Ten years ago today I boarded a flight in Livingstone after spending an amazing week in one of the most stunning parts of Africa. The magnificent Victoria Falls is a World Heritage site and one of the Seven Wonders of the Natural World. The area has an abundance of activities including game drives, elephant back safaris, river cruises and a cultural visit to Mukuni Village.

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Victoria Falls – one of the seven natural wonders of the world

Little did I know that a visit to this renowned village would have such an impact on me and that I would be running a charity to support orphans and vulnerable children. Nor did I imagine that I would have a global following of volunteers and supporters and be working in over one hundred villages in remote areas of Zambia.

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February 2007 – Mukuni Village Ceremony

Three weeks later I returned to Mukuni Village with my son younger son David. Inspired by three little girls, and after seeing so much need, The Butterfly Tree Charity was born. The following year we registered as an NGO in Zambia, which included the UK team and some remarkable local people who are still with me.

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March 2006 – Angela, Esnat and Cynthia aged 3 and 4

What started as a project to sponsor a few orphans, followed by the construction of a high school, developed far beyond any of my expectations. My motto has always been ‘I do not expect anything so everything is a bonus.’  The bonus seems to get bigger every year and the reward is being able to reach out to ‘communities that need only the essentials in life – Water, Food, Health and Education.

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2008 – First bore hole installed at Chise Village

Raising funds and awareness is not always easy, especially when there are so many good causes to support. Sadly charity in the UK has become big business and vast amounts of money are needed for salaries and administration costs. From its concept I insisted that The Butterfly Tree would be run entirely by volunteers in both the UK and Zambia. This has enabled all donations and grant aid to go directly into the grass root projects – this principle is still in place.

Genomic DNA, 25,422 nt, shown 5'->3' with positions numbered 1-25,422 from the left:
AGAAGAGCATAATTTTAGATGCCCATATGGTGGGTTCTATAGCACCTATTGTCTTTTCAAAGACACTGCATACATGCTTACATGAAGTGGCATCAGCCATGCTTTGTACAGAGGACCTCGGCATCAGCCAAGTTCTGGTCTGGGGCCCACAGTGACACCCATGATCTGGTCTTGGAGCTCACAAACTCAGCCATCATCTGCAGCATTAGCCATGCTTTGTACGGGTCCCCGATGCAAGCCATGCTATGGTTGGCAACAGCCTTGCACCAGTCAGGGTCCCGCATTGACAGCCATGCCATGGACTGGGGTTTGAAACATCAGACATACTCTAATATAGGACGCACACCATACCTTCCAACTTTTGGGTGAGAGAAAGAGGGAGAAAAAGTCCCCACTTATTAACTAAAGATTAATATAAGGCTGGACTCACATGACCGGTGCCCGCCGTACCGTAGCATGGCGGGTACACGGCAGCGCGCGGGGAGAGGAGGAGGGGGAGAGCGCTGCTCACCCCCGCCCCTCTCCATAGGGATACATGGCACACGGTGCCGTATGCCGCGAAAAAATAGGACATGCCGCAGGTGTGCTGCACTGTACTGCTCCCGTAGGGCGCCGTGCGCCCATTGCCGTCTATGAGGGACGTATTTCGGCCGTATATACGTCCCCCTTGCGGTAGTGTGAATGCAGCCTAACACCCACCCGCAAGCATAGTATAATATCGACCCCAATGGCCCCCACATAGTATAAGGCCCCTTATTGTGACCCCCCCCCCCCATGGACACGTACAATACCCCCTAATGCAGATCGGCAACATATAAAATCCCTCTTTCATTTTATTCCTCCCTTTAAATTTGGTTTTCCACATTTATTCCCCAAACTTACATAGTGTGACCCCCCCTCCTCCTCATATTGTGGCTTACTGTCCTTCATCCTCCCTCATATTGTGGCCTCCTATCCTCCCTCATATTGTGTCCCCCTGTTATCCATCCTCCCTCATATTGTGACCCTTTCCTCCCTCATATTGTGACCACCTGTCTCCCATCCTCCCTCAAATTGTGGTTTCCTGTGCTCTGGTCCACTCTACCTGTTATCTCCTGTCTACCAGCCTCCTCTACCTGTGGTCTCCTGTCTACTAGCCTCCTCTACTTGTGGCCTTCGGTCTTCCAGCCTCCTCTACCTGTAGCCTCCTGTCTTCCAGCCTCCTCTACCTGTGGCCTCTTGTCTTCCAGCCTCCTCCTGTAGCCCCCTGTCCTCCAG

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2009 – Mukun Secondary School 3 classroom block

Our projects include the development of some thirty schools and ten clinics. We have installed seventeen bore holes, constructed over eighty latrines and built seventy community houses. We have worked tirelessly to help with the prevention of HIV, training school leavers in peer education. We have sponsored several hundred orphans and helped thousands more to gain a sound basic education. We introduced the first special education units into Zambia and opened the nation’s first rural maternity clinic.

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Some of the first orphans to be sponsored by the charity

In 2014 I was offered the opportunity to introduce a safe new malaria prevention initiative into Zambia. Up until then we had only worked at District level. It was a gamble, but after months of working with the Ministry of Health and the National Malaria Control Centre the method was accepted and we were given the licence to import and distribute the products. We started distribution into remote village in November 2015, and the reports coming in are quite remarkable.

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2015 Mrs Maseka, member of the team, with volunteers at Chuunga Village

The Butterfly Tree is the first charity in the world to use this superior form of malaria prevention. Our involvement has enabled the UK company to use our name and reports to introduce the products into other countries, not only to help the fight against malaria, but also Zika, Dengue Fever and Chikungunya.

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The home of these children has been coated to prevent malaria

I am so grateful to all the people who have helped me to achieve so much, most especially my sons Mike and David (a trustee), and trustees Miranda de Freston and Wendy Calloway. A special thanks to all the volunteers, sponsors, donors and fundraisers who have given up their free time and a considerable amount of money to support The Butterfly Tree. None of the success could have been accomplished without our dedicated team in Zambia.

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November 2015 – Esnat, Cynthia and Angela aged 12 and 13

With much appreciation,

Jane Kaye-Bailey

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